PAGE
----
Project description:Notch signaling is involved in regulating TLR-mediated responses in activated macrophages. In this study, we investigated the impact of Notch signaling in macrophages in an experimental autoimmune encephalomyelitis (EAE) model. To examine the impact of deficiency in Notch signaling in activated macrophages in EAE, an adoptive transfer of activated macrophages derived from Notch1(fl/fl) × Mx1cre(+/-) (Notch1 knockout [N1KO]) or CSL/Rbp-j?(fl/fl) × Mx1cre(+/-) (CSL/RBP-J? KO) mice was performed prior to induction of EAE. Mice receiving activated N1KO macrophages showed decreased severity of EAE compared with mice receiving wild-type or CSL/RBP-J? KO macrophages. In vitro restimulation of splenocytes by myelin oligodendrocyte glycoprotein 35-55 peptide from these mice revealed that cells from mice receiving N1KO macrophages produced significantly less IL-17 compared with the control mice, whereas IFN-? production was similar in both groups. We found that activated N1KO, but not CSL/RBP-J? KO, macrophages produced less IL-6 and had lower CD80 expression compared with wild-type and did not exhibit any defect in IL-12p40/70 production, whereas activated macrophages from CSL/RBP-J? KO mice phenocopied ?-secretase inhibitor treatment for reduced IL-12p40/70 production. Furthermore, the nuclear translocation of the NF-?B subunit c-Rel was compromised in ?-secretase inhibitor-treated and CSL/RBP-J? KO but not N1KO macrophages. These results suggest that Notch1 and CSL/RBP-J? in macrophages may affect the severity of EAE differently, possibly through modulating IL-6 and CD80 expression, which is involved in the Th17 but not Th1 response.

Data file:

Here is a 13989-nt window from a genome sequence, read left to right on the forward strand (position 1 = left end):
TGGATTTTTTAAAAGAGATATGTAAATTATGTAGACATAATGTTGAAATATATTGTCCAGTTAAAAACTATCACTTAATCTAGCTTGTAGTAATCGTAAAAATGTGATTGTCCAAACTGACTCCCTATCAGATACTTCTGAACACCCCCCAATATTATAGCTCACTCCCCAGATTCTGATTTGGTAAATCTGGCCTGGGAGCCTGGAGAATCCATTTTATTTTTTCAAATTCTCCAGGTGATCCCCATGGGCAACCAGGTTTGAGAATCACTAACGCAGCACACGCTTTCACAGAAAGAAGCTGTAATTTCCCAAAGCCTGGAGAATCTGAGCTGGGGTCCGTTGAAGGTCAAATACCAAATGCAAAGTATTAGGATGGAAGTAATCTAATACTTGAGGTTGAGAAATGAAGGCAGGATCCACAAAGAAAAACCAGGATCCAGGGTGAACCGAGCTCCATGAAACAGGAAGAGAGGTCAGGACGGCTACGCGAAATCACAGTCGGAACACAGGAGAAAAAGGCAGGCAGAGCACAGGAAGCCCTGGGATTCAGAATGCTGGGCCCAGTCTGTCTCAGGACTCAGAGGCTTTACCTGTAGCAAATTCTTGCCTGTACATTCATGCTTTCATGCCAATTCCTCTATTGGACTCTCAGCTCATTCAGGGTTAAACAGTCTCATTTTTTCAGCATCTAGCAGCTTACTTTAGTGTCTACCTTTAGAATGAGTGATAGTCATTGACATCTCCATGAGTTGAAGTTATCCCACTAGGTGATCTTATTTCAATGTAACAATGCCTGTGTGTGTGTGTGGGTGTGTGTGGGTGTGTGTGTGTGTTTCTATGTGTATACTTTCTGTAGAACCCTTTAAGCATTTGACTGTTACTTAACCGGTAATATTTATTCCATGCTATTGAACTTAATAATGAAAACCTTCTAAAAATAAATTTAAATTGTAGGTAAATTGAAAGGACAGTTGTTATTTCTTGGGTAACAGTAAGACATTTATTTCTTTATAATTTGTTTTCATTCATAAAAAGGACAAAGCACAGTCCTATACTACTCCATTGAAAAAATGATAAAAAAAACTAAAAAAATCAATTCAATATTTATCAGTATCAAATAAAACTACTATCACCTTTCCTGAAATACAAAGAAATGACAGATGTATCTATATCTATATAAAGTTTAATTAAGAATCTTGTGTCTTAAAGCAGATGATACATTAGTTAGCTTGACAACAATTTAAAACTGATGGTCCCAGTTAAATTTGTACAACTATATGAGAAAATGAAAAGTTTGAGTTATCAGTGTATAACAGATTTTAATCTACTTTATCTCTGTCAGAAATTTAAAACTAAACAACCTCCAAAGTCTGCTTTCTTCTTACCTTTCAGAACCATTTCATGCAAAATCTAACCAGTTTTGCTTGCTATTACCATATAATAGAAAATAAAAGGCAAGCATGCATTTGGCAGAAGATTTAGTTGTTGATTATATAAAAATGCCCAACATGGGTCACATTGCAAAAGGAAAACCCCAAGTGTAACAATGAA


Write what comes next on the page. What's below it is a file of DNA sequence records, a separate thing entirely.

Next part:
Project description:Effector functions of inflammatory IL-17-producing Th (Th17) cells have been linked to autoimmune diseases such as experimental autoimmune encephalomyelitis (EAE), a mouse model of multiple sclerosis (MS). However, what determines Th17 cell encephalitogenicity is still unresolved. Here, we show that after EAE induction, mice deficient for the NF-κB regulator MALT1 (Malt1-/- mice) exhibit strong lymphocytic infiltration in the CNS, but do not develop any clinical signs of EAE. Loss of Malt1 interfered with expression of the Th17 effector cytokines IL-17 and GM-CSF both in vitro and in vivo. In line with their impaired GM-CSF secretion, Malt1-/- Th cells failed to recruit myeloid cells to the CNS to sustain neuroinflammation, whereas autoreactive WT Th cells successfully induced EAE in Malt1-/- hosts. In contrast, Malt1 deficiency did not affect Th1 cells. Despite their significantly decreased secretion of Th17 effector cytokines, Malt1-/- Th17 cells showed normal expression of lineage-specific transcription factors. Malt1-/- Th cells failed to cleave RelB, a suppressor of canonical NF-κB, and exhibited altered cellular localization of this protein. Our results indicate that MALT1 is a central, cell-intrinsic factor that determines the encephalitogenic potential of inflammatory Th17 cells in vivo.